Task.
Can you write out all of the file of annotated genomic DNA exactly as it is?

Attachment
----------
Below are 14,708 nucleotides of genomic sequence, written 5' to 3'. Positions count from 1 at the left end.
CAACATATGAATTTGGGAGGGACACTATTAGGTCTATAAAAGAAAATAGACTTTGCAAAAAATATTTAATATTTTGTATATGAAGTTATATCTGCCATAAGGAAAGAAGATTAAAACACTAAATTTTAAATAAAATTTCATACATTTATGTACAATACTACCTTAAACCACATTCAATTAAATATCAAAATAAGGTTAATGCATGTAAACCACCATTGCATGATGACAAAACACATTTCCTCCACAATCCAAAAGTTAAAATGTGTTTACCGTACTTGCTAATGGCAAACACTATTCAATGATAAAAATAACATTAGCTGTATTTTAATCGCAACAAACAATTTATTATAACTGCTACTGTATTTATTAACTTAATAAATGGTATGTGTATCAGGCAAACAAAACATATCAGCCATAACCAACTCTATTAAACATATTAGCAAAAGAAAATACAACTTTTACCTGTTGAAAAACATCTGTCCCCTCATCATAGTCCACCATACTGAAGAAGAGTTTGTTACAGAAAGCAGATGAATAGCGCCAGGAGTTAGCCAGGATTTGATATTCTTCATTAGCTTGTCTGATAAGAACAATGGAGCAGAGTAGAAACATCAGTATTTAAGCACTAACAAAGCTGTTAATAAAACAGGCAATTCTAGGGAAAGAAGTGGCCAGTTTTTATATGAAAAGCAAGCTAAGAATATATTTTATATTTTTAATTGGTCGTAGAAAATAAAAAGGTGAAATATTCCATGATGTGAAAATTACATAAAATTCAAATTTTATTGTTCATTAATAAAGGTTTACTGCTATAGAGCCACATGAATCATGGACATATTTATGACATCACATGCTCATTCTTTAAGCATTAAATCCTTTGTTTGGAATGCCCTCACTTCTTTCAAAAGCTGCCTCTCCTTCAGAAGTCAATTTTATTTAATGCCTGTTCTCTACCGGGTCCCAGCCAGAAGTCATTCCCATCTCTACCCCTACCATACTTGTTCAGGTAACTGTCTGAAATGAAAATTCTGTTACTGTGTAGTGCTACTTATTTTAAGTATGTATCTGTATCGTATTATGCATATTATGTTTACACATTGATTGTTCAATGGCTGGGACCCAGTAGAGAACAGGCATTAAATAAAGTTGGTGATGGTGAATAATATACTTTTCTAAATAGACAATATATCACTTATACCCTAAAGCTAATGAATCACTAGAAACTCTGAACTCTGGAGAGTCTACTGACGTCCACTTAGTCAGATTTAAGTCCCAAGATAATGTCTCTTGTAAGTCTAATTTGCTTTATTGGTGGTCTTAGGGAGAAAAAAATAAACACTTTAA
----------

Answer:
Below are 14,708 nucleotides of genomic sequence, written 5' to 3'. Positions count from 1 at the left end.
CAACATATGAATTTGGGAGGGACACTATTAGGTCTATAAAAGAAAATAGACTTTGCAAAAAATATTTAATATTTTGTATATGAAGTTATATCTGCCATAAGGAAAGAAGATTAAAACACTAAATTTTAAATAAAATTTCATACATTTATGTACAATACTACCTTAAACCACATTCAATTAAATATCAAAATAAGGTTAATGCATGTAAACCACCATTGCATGATGACAAAACACATTTCCTCCACAATCCAAAAGTTAAAATGTGTTTACCGTACTTGCTAATGGCAAACACTATTCAATGATAAAAATAACATTAGCTGTATTTTAATCGCAACAAACAATTTATTATAACTGCTACTGTATTTATTAACTTAATAAATGGTATGTGTATCAGGCAAACAAAACATATCAGCCATAACCAACTCTATTAAACATATTAGCAAAAGAAAATACAACTTTTACCTGTTGAAAAACATCTGTCCCCTCATCATAGTCCACCATACTGAAGAAGAGTTTGTTACAGAAAGCAGATGAATAGCGCCAGGAGTTAGCCAGGATTTGATATTCTTCATTAGCTTGTCTGATAAGAACAATGGAGCAGAGTAGAAACATCAGTATTTAAGCACTAACAAAGCTGTTAATAAAACAGGCAATTCTAGGGAAAGAAGTGGCCAGTTTTTATATGAAAAGCAAGCTAAGAATATATTTTATATTTTTAATTGGTCGTAGAAAATAAAAAGGTGAAATATTCCATGATGTGAAAATTACATAAAATTCAAATTTTATTGTTCATTAATAAAGGTTTACTGCTATAGAGCCACATGAATCATGGACATATTTATGACATCACATGCTCATTCTTTAAGCATTAAATCCTTTGTTTGGAATGCCCTCACTTCTTTCAAAAGCTGCCTCTCCTTCAGAAGTCAATTTTATTTAATGCCTGTTCTCTACCGGGTCCCAGCCAGAAGTCATTCCCATCTCTACCCCTACCATACTTGTTCAGGTAACTGTCTGAAATGAAAATTCTGTTACTGTGTAGTGCTACTTATTTTAAGTATGTATCTGTATCGTATTATGCATATTATGTTTACACATTGATTGTTCAATGGCTGGGACCCAGTAGAGAACAGGCATTAAATAAAGTTGGTGATGGTGAATAATATACTTTTCTAAATAGACAATATATCACTTATACCCTAAAGCTAATGAATCACTAGAAACTCTGAACTCTGGAGAGTCTACTGACGTCCACTTAGTCAGATTTAAGTCCCAAGATAATGTCTCTTGTAAGTCTAATTTGCTTTATTGGTGGTCTTAGGGAGAAAAAAATAAACACTTTAA